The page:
11 MAR 11 CHRIS SLAWECKI
Every so often, a record company nails an album title flat. In the early 1960s, an alto saxophonist from Detroit, Sylvester Kyner, recorded a few albums as Sonny Red with Orrin Keepnews for Jazzland Records. In 2000, Milestone Records put two Sonny Red sets together and christened the compilation Red, Blue & Green to highlight Kyner's featured soloists, guitarist Grant Green and trumpeter Blue Mitchell. Bingo!
Two of Red's tunes swirl in the electric alto currents of Charlie Parker, the jackrabbit "Super 20" and "The Rhythm Thing," which is just crazy with rhythm. In the romantic classic "Moon River," Red and Green exchange solos cool and soft and dry, like the other side of a summer night's pillow (and Paul Desmond). Green paints Red's "The Mode," classic '60s modal jazz, in strokes of vivid, bright color. Red builds up monumental riffing, which his searing tone thoroughly burns down, in "Bye, Bye Blues."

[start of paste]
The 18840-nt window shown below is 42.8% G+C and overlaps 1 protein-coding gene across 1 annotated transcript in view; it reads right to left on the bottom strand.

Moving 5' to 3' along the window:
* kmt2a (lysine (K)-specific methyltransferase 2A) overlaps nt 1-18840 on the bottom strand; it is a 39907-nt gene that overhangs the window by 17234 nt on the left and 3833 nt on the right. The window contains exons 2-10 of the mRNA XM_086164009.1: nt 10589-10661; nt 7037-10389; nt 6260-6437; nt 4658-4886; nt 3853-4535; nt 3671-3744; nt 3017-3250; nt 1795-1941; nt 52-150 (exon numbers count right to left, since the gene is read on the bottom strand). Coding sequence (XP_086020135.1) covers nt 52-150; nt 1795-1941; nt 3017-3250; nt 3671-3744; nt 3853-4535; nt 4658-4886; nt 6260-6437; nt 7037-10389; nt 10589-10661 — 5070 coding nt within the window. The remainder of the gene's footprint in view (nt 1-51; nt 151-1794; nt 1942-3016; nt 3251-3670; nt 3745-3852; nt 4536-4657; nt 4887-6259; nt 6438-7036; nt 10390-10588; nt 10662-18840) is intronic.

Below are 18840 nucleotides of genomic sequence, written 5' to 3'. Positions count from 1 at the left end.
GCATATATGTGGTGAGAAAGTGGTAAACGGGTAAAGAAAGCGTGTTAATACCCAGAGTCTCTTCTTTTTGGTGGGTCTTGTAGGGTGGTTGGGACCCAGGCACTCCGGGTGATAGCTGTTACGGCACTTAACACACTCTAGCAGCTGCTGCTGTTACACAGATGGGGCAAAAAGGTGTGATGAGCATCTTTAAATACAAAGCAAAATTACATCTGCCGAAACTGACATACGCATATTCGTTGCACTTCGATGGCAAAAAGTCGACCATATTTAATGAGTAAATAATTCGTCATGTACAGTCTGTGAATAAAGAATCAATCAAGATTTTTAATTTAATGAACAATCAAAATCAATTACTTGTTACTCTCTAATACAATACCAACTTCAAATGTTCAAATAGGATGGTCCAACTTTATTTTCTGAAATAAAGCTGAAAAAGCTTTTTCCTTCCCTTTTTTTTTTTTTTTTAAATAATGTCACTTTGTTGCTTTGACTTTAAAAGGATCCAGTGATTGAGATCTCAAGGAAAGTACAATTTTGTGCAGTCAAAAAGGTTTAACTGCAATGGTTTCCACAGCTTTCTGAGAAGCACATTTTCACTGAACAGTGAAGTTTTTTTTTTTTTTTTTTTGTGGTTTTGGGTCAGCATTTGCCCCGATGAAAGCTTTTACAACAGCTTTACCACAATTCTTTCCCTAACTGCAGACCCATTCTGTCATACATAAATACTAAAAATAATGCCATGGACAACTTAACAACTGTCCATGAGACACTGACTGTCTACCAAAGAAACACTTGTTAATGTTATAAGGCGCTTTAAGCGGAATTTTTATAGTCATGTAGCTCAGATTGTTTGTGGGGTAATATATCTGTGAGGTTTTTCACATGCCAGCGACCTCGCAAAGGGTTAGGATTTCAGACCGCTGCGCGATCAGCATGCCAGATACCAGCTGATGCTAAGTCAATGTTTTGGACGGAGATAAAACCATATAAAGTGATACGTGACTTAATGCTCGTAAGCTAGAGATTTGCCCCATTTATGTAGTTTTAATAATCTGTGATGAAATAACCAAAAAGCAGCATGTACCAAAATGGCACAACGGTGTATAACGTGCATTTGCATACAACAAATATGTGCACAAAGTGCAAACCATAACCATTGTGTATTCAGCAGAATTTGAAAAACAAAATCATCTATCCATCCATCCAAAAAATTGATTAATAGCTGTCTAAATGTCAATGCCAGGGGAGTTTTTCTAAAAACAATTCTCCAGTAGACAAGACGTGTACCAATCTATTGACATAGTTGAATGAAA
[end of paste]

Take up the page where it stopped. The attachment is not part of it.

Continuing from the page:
Red's alto sings "Blue Sonny" like another Detroit saxophone giant, Yusef Lateef, moanin' the blues. Drummer Jimmy Cobb (on loan from Miles Davis' band) and pianists Cedar Walton and Barry Harris (another Detroit native) make their own fine contributions throughout.
Though Red's own catalog is limited, you can hear his alto burn and whisper through Paul Quinichette's On The Sunny Side (OJC, 1996), and on Curtis Fuller's debut New Trombone (OJC, '93) and Curtis Fuller With Red Garland (OJC, '95).
Moonlight Becomes You
Curtis Fuller, from With Red Garland